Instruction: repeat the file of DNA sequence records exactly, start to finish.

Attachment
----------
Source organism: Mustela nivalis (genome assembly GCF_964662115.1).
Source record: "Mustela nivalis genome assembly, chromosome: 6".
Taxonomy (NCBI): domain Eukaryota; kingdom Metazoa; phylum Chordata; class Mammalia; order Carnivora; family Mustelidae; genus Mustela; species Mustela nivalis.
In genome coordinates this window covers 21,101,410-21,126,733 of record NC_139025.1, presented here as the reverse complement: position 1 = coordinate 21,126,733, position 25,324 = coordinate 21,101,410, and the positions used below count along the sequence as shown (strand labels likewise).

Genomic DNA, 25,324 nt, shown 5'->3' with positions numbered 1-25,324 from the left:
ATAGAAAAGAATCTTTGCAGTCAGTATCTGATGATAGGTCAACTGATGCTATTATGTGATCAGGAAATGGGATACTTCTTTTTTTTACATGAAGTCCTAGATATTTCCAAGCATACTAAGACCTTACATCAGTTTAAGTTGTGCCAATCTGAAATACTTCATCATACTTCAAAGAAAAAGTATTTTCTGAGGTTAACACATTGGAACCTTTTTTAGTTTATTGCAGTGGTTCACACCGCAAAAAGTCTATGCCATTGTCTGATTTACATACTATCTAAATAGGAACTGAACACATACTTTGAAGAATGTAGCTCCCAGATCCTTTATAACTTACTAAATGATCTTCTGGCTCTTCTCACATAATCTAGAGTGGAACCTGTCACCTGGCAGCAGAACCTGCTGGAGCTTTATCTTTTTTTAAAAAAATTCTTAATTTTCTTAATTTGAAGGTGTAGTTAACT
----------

Source organism: Mustela nivalis (genome assembly GCF_964662115.1).
Source record: "Mustela nivalis genome assembly, chromosome: 6".
Taxonomy (NCBI): domain Eukaryota; kingdom Metazoa; phylum Chordata; class Mammalia; order Carnivora; family Mustelidae; genus Mustela; species Mustela nivalis.
In genome coordinates this window covers 21,101,410-21,126,733 of record NC_139025.1, presented here as the reverse complement: position 1 = coordinate 21,126,733, position 25,324 = coordinate 21,101,410, and the positions used below count along the sequence as shown (strand labels likewise).

Genomic DNA, 25,324 nt, shown 5'->3' with positions numbered 1-25,324 from the left:
ATAGAAAAGAATCTTTGCAGTCAGTATCTGATGATAGGTCAACTGATGCTATTATGTGATCAGGAAATGGGATACTTCTTTTTTTTACATGAAGTCCTAGATATTTCCAAGCATACTAAGACCTTACATCAGTTTAAGTTGTGCCAATCTGAAATACTTCATCATACTTCAAAGAAAAAGTATTTTCTGAGGTTAACACATTGGAACCTTTTTTAGTTTATTGCAGTGGTTCACACCGCAAAAAGTCTATGCCATTGTCTGATTTACATACTATCTAAATAGGAACTGAACACATACTTTGAAGAATGTAGCTCCCAGATCCTTTATAACTTACTAAATGATCTTCTGGCTCTTCTCACATAATCTAGAGTGGAACCTGTCACCTGGCAGCAGAACCTGCTGGAGCTTTATCTTTTTTTAAAAAAATTCTTAATTTTCTTAATTTGAAGGTGTAGTTAACT